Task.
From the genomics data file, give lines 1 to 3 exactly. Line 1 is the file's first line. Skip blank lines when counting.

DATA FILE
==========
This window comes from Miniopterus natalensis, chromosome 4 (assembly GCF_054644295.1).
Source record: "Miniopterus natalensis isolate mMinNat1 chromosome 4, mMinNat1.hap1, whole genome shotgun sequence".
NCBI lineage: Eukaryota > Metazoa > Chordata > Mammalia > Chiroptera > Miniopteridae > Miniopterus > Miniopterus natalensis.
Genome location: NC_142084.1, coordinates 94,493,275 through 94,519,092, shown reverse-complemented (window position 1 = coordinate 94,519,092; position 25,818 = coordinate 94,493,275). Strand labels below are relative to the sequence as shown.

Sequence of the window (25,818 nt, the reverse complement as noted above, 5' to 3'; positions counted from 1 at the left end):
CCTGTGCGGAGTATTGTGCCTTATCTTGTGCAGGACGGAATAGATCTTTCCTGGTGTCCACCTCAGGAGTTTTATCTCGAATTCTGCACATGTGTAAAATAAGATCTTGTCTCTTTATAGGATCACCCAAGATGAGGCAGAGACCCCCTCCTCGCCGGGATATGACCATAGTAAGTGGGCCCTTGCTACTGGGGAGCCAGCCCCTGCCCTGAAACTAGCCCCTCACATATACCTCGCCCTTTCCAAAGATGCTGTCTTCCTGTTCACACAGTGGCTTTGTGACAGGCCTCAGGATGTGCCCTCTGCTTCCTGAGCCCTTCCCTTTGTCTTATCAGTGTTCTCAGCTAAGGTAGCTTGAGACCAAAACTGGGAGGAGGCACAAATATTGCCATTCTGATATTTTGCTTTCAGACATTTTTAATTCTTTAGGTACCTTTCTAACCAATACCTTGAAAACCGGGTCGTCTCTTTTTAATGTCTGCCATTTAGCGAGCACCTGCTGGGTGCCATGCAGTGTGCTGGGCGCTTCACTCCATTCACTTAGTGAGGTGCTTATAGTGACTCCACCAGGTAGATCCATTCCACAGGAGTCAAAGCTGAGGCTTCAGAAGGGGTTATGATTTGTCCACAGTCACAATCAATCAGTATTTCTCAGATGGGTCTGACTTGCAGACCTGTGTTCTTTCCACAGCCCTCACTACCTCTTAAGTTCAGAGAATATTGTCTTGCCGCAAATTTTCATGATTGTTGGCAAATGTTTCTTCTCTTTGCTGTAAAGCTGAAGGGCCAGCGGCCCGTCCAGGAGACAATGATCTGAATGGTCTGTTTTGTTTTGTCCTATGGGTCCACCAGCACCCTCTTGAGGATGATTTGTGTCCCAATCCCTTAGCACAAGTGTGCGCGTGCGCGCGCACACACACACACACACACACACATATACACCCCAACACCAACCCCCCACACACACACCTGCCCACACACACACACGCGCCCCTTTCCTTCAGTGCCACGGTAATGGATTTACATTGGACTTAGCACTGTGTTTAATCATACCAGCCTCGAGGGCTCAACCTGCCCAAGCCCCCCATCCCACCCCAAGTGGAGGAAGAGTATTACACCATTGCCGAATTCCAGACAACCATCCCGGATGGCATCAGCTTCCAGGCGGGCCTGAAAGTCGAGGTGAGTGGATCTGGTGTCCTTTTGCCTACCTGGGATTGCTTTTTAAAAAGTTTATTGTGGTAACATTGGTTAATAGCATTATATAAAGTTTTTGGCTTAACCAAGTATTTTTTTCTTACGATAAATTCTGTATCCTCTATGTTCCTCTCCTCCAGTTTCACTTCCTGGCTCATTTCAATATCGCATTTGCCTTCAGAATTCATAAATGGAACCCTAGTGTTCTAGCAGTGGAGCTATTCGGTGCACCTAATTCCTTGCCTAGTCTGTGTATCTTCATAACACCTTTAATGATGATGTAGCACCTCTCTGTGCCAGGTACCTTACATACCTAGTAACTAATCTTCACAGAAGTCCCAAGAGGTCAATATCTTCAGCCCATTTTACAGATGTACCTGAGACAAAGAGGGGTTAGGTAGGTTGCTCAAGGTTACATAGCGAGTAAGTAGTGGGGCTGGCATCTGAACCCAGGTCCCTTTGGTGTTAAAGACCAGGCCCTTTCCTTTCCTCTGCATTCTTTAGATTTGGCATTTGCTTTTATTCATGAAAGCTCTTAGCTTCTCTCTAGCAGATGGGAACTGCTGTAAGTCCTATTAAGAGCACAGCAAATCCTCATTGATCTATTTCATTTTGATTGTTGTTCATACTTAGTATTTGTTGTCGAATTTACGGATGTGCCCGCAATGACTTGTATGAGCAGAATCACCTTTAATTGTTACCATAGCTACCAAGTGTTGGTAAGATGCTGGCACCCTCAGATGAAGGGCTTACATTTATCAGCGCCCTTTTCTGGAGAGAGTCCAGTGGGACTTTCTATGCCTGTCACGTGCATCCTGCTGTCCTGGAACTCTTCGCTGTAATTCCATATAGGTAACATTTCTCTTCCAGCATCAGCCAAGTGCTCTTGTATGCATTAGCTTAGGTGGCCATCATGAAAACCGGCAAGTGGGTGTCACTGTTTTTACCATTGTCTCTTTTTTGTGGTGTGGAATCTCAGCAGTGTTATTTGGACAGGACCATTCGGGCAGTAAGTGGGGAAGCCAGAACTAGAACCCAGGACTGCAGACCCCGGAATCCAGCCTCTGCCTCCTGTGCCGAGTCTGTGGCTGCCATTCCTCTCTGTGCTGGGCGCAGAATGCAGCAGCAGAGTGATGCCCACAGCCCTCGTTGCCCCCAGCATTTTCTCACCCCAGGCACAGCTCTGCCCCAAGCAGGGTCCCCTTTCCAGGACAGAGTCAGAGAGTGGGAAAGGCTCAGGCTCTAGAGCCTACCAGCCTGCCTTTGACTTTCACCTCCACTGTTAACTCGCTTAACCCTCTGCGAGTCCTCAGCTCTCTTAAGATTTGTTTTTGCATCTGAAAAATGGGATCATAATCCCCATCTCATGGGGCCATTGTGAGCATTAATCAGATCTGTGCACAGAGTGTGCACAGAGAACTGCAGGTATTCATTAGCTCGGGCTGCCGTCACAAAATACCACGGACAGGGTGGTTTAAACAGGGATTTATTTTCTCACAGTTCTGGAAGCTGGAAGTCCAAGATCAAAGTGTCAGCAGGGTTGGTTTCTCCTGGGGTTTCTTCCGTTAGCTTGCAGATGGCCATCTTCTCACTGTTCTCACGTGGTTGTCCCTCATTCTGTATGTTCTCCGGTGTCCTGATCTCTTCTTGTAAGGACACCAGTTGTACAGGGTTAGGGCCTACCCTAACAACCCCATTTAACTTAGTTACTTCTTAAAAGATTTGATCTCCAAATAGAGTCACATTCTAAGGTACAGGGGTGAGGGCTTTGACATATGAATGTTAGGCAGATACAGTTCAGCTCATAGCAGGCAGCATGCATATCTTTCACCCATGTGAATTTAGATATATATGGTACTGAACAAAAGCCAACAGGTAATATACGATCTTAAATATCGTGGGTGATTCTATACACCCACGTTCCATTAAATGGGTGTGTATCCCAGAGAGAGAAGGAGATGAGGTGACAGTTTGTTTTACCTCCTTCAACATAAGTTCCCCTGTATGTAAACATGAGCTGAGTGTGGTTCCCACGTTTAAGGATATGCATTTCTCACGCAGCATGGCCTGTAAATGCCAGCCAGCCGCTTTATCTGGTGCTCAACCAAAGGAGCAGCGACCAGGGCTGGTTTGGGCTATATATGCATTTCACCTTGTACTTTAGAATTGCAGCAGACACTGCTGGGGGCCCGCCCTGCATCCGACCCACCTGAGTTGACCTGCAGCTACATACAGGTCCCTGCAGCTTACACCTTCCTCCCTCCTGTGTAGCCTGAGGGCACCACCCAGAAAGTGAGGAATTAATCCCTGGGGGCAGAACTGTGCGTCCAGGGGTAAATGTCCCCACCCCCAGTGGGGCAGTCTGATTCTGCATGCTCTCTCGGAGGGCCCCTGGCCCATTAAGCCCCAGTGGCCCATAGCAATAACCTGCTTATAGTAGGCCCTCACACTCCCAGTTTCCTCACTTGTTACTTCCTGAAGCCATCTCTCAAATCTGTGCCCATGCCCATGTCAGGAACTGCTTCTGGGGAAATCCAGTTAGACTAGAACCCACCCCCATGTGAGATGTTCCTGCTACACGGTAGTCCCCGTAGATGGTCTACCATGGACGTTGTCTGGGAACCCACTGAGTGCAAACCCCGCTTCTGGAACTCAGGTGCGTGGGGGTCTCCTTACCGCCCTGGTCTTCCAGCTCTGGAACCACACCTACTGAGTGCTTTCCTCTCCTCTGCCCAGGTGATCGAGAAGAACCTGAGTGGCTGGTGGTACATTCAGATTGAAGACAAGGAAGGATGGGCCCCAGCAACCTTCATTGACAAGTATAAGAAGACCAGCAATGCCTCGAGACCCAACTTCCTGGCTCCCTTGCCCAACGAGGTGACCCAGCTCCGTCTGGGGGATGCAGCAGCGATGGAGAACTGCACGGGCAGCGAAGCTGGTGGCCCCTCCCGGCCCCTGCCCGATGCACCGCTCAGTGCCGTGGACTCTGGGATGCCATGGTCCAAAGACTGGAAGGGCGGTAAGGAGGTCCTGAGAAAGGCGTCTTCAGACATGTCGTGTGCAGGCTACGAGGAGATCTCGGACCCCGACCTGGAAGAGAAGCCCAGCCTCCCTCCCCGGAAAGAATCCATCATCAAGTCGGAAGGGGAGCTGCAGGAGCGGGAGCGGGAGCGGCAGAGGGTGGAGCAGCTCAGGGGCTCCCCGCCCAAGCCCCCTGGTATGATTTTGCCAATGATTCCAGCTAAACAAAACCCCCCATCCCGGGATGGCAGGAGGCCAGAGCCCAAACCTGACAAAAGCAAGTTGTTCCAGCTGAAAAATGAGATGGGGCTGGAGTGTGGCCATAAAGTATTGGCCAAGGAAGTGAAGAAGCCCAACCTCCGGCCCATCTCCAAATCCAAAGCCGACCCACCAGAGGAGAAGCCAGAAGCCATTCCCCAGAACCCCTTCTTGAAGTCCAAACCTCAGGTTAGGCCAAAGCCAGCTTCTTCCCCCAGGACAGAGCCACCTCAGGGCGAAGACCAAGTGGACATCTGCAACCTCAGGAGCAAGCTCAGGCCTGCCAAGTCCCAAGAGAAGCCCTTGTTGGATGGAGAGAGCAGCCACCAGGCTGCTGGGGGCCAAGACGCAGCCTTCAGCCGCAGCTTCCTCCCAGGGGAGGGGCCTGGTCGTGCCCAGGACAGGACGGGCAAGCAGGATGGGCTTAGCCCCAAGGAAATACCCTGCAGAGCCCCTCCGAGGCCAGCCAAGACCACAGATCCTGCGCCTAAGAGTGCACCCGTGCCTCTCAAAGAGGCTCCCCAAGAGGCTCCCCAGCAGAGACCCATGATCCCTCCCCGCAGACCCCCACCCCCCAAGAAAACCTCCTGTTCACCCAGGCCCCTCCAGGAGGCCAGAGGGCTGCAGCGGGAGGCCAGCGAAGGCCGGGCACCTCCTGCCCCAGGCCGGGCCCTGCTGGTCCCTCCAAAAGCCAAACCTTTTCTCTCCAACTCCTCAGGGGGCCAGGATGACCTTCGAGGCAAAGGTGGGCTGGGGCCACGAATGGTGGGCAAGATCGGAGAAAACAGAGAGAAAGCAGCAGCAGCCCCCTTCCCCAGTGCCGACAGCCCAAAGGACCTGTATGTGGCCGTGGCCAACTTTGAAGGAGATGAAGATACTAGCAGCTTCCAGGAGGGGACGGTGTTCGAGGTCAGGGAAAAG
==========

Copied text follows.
This window comes from Miniopterus natalensis, chromosome 4 (assembly GCF_054644295.1).
Source record: "Miniopterus natalensis isolate mMinNat1 chromosome 4, mMinNat1.hap1, whole genome shotgun sequence".
NCBI lineage: Eukaryota > Metazoa > Chordata > Mammalia > Chiroptera > Miniopteridae > Miniopterus > Miniopterus natalensis.